Abbott Laboratories has posted a first-quarter earnings rise of 53.4%, but analysts are concerning about a decline in pharmaceutical sales.
Net income reached $1.44 billion, but that rise was due in part to a one-time payment associated with the end of its TAP Pharmaceuticals joint venture with Takeda. Total sales dipped just 0.7% to $6.72 billion, though worldwide pharmaceutical sales were down 5.7% to $3.64 billion, and fell 12.9% to $1.53 billion.
Sales of Abbott’s anti-inflammatory blockbuster Humira (adalimumab), which is approved for six indications in the USA, ranging from rheumatoid arthritis and Crohn’s disease to psoriasis, were up 16.7% to $1.02 billion, a bit lower than analyst expectations.
As for the company’s lipids franchise, TriCor (fenofibrate) and the recently-approved TriLipix (fenofibric acid) contributed $253 million, up 3.0%, while Niaspan (niacin) brought in $178 million, a rise of 1.1%. Of the firm’s other products, sales of Depakote (divalproex sodium) for manic episodes, migraines and several types of epileptic disorders, were battered by generic competition and fell 64.5% to $129 million. Revenues from the HIV drug Kaletra (lopinavir/ritonavir) fell 17.3% to $292 million.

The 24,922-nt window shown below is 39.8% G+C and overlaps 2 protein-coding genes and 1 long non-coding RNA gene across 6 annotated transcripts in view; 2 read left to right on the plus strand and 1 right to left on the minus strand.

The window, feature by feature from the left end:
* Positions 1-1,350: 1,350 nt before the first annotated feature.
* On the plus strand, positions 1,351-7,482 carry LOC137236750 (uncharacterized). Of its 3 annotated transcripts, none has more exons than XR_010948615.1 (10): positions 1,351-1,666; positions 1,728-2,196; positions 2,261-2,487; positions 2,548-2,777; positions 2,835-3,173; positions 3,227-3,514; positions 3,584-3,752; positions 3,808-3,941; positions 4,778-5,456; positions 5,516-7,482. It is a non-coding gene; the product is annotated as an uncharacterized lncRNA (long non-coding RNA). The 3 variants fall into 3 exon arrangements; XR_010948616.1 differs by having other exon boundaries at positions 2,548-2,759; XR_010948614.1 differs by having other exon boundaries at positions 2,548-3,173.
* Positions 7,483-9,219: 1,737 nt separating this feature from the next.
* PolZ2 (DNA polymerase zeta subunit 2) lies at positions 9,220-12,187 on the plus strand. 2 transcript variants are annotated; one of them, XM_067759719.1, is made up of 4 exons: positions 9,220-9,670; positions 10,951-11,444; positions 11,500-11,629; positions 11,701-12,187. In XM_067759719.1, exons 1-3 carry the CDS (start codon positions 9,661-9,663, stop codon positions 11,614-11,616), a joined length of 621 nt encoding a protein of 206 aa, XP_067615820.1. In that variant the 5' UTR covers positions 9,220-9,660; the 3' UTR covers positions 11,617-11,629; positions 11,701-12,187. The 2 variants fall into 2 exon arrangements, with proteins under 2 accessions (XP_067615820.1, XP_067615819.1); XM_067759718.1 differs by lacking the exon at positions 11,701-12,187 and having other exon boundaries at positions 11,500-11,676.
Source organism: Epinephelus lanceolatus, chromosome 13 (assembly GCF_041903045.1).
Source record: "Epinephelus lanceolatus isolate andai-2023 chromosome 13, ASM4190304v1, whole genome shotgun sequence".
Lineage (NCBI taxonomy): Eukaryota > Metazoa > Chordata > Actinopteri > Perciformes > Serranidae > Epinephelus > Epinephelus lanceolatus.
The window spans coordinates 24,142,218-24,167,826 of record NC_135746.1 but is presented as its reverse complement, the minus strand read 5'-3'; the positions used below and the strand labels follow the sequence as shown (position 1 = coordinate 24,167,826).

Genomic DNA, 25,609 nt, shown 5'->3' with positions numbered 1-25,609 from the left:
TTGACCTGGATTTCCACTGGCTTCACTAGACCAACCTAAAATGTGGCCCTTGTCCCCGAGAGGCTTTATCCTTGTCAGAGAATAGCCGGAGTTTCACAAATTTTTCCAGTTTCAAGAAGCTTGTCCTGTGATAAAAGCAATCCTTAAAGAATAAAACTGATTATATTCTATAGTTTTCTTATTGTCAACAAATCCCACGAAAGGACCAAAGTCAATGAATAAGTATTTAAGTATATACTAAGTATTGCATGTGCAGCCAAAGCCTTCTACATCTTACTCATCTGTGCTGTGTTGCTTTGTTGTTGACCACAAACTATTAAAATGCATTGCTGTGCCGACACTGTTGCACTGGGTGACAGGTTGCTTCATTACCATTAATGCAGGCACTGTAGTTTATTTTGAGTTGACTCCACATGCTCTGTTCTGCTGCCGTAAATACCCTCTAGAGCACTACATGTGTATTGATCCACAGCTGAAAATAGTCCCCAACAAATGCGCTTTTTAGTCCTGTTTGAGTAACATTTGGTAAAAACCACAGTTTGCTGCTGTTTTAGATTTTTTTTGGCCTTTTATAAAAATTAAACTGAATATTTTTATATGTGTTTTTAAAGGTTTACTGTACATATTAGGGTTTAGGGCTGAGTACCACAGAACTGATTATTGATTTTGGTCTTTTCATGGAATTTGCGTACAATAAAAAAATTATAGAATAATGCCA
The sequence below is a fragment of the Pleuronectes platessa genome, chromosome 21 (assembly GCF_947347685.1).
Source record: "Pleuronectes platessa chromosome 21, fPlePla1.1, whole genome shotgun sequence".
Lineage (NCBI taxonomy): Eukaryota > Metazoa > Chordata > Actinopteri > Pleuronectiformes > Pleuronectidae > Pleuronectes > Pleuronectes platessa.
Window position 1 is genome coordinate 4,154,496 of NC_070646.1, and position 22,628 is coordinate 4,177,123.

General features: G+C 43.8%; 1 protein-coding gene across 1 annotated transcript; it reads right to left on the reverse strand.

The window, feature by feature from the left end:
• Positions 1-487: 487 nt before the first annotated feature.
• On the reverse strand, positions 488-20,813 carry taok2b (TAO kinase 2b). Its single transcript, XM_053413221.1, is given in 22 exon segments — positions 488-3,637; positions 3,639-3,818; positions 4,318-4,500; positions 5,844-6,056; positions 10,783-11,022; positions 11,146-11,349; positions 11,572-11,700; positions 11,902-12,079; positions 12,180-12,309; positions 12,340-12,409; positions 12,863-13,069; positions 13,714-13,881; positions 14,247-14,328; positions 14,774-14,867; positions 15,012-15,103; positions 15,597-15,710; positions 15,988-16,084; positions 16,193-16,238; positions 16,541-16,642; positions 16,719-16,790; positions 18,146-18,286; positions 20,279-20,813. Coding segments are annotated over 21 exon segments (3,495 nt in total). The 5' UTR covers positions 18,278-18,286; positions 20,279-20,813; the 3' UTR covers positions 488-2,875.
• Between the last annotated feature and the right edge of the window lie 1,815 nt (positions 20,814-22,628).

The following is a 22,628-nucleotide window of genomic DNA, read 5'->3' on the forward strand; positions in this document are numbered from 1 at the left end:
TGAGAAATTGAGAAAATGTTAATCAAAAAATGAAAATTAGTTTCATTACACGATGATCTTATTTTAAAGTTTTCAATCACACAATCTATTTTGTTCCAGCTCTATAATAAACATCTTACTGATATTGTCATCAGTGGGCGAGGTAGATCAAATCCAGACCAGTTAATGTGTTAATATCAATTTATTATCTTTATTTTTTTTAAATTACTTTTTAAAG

Abbott chief executive Miles White said the first-quarter results “demonstrate again the value of a well-balanced and highly diverse portfolio of businesses capable of top-tier earnings performance in even the most difficult market conditions". Sales at the company’s nutritional unit were up 6.4% to $1.18 billion, while diagnostics slipped 1.8% to $816 million.
On a conference call Mr White said that the company was not interested in major acquisitions and confirmed that Abbott did not compete with Pfizer for the hand of Wyeth. He noted that “we are not evaluating any large deals. I have a clear bias toward smaller to mid-size” acquisitions. For the full-year Abbott reaffirmed its earnings per share forecast of $3.65-$3.70.
Abbott’s shares fell 4.6% on the results to $42.66 and analysts are concerned about Humira. Catherine Arnold at Credit Suisse said that the company’s change in 2009 growth guidance for the drug to 15%-20% from 25%, "suggests the product's growth may be starting to slow”.